Reflection questions
  1. What has led you to Christ?
  2. How has your journey been guided by God’s hand?
  3. What will you do to fufill God’s desire that all live in peace?

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Reflection for Dec. 30, 2018

Thursday, December 27, 2018

Wisdom revealed

The example of Jesus at the temple demonstrates God's work in time, and God's time at work

For Sunday’s Feast of the Holy Family we hear the story of 12-year-old Jesus engaging with teachers at the temple while his parents departed from Jerusalem, unknowingly without their son. The last sentence in Gospel reads: “And Jesus advanced in wisdom and age and favor before God and man.”

The Gospel implies that Jesus was not born with all the answers, that God revealed wisdom over time. This is comforting especially in times when we feel a spiritual “dryness” or don’t understand the readings or Church teachings. If you are seeking a new year’s resolution consider praying for strength or patience so that you can stick with your journey of faith. Allow God to reveal wisdom at the right time.

Young -Jesus -600


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Comments:

CommentBubbleI love this picture! JESUS, Jewish Mid-Eastern boy! It is note-worthy, too, that this climactic gospel ending, "JESUS grew in wisdom, age, and grace ..." is expressed on a day that recognizes the family as central to just such growth and development of each child. Religious communities, too, like families of nurture and care, are called upon to help advance each member's personal and spiritual development. Such a liberating, yet supportive environment, requires wisdom and grace, for sure! And an openness to 'new life;' 'new' ways-of-God! -- Linda

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Reflection for Dec. 23, 2018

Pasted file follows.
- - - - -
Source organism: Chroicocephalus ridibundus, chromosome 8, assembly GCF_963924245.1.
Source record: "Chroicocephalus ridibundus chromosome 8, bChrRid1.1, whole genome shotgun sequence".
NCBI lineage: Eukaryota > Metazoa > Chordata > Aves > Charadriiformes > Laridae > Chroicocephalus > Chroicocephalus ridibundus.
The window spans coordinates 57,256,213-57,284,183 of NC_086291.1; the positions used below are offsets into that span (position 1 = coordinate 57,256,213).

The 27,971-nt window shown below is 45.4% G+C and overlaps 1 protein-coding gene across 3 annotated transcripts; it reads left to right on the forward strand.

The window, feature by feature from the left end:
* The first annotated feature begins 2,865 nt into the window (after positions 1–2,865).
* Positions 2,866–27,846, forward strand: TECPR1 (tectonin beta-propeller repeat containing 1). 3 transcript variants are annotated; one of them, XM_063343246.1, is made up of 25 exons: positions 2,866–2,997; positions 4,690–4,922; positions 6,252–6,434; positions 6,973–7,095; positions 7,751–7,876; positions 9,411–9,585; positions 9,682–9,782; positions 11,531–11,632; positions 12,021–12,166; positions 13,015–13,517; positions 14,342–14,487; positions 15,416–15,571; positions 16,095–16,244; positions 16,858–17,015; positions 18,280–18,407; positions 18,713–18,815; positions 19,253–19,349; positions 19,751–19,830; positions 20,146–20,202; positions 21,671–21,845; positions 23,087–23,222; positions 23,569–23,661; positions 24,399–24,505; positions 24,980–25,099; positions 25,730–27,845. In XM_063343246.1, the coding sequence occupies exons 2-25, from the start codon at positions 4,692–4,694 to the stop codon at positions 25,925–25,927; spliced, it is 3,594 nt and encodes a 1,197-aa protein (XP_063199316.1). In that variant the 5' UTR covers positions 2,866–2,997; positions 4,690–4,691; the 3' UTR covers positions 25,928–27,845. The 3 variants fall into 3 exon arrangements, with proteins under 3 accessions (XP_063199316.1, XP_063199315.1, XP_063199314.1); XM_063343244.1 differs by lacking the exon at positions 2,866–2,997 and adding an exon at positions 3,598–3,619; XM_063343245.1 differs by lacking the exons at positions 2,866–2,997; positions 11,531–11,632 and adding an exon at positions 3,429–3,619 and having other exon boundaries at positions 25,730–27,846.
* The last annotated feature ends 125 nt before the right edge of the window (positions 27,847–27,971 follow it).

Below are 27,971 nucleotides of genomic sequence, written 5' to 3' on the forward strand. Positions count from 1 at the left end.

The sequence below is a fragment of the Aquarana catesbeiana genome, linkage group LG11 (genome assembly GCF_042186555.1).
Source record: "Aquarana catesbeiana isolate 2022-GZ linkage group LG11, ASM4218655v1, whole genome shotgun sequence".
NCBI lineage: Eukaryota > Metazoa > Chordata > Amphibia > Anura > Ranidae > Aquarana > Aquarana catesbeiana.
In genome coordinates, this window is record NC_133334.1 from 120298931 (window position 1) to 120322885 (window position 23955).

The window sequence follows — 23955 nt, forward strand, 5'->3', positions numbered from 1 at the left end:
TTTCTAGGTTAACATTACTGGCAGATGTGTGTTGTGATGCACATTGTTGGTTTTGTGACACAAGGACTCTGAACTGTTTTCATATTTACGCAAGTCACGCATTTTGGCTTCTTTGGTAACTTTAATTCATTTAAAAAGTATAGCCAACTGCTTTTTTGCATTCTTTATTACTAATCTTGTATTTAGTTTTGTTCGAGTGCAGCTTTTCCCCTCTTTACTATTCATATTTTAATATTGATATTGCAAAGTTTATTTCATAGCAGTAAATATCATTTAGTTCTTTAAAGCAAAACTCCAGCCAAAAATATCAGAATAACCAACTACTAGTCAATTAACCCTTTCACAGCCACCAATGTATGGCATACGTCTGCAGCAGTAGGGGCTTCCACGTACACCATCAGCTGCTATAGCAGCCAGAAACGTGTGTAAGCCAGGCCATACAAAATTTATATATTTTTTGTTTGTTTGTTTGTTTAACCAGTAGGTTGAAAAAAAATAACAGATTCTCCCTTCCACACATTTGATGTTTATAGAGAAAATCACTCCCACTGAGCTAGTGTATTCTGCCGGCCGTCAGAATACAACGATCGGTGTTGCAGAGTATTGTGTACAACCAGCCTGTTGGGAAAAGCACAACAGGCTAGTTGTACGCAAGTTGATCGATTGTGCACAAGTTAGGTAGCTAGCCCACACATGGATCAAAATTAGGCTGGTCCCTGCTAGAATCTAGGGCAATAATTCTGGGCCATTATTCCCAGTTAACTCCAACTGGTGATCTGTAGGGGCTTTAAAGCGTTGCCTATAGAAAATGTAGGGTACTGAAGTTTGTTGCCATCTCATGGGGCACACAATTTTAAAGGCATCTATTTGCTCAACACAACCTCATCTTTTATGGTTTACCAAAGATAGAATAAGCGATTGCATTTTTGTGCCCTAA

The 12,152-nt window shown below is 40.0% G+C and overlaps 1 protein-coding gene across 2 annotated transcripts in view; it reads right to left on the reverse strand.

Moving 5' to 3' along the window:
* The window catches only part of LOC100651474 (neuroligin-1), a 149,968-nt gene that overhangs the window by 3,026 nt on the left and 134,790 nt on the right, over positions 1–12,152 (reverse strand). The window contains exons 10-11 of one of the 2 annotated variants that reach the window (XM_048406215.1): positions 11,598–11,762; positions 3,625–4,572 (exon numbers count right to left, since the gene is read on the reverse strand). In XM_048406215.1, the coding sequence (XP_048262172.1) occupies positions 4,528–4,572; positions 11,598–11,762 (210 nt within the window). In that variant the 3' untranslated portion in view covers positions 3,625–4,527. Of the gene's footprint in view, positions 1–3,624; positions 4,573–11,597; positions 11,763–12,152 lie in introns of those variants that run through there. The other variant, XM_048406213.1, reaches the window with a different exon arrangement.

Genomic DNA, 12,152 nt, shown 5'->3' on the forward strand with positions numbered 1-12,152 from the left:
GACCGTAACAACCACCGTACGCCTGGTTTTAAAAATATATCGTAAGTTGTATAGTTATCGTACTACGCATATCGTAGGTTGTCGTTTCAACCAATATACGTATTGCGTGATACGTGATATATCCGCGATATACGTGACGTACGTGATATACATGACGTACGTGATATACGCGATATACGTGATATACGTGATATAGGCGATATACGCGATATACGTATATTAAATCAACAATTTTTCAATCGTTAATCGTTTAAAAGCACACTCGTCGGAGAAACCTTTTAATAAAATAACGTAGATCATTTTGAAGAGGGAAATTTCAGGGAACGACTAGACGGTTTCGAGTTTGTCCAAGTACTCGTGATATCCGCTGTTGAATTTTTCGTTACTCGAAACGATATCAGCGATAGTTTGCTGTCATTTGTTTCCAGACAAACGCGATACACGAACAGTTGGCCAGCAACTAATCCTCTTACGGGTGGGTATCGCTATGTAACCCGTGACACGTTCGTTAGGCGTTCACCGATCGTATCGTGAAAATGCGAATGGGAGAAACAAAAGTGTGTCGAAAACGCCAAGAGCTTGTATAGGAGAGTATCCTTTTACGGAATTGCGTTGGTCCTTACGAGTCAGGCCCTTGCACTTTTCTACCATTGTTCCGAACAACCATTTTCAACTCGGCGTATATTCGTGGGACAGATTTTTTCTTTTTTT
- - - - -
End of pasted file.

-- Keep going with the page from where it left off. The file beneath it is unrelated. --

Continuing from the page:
Thursday, December 20, 2018

How does this happen?

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Mary's visit with Elizabeth reminds us of the unpredictability of God who brings peace, His Son, into the world

by Sister Francis Bangert

The Gospel for today is one of my favorites, the Visitation of Mary to Elizabeth.  I offer a beautiful poem for your reflection.

Visitation

Two women meet,
cousins yet more than kin—
bound now to one another
by pregnant surprise.

Their unpredictable God has laughed at nature
and made the childless and the virgin bear.

She of the leaping womb thought barren
bears the restlessness of her God.

And the virgin unknown
becomes the magnifying glass
that makes great her God
for all to see.

The women embrace:
forgotten hope surprised by life
embraces surprising love.

Meeting they touch
the old and the new
the forgotten and the unknown
now revealed in mystery
as ancient desire and time's fullness.

The simple majesty
of their common meeting
is remembered as the uncommon visitation
of God come among us.

Shall our own forgotten hope
protect us from surprise?

Perhaps!

Shall our fear of being known
cause us to turn and hide
from this -- God's embrace?

It is possible.

Shall we trade
the restlessness of God
for oblivion?

Also possible.

But these women,
Elizabeth and Mary,
desire and fullness,
call us to laugh
with our unpredictable God
who comes to visit
such a warm and generous embrace
upon our quaking hearts.

by Harry Hagan, OSB
© Saint Meinrad Archabbey, 1993. All rights reserve. Used with permission.


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Comments:

CommentBubble"becomes the magnifying glass that makes great her God for all to see." This is VERY COOL: that is our "visitation" calling, too. I recently was sent this (https://progressivechristianity.org/resources/are-you-sure/) very thoughtful pondering regarding "annunciation." It gives us pause to wonder if there have been ways and times that we have resisted, or even rejected, an invitation and request from The Great Mystery-of-All to "bear God new life." How much surrender it takes to really "hear" and "know" and succumb to that call to "new life!" "God, surrender me to your holy, life-giving will!" -- Linda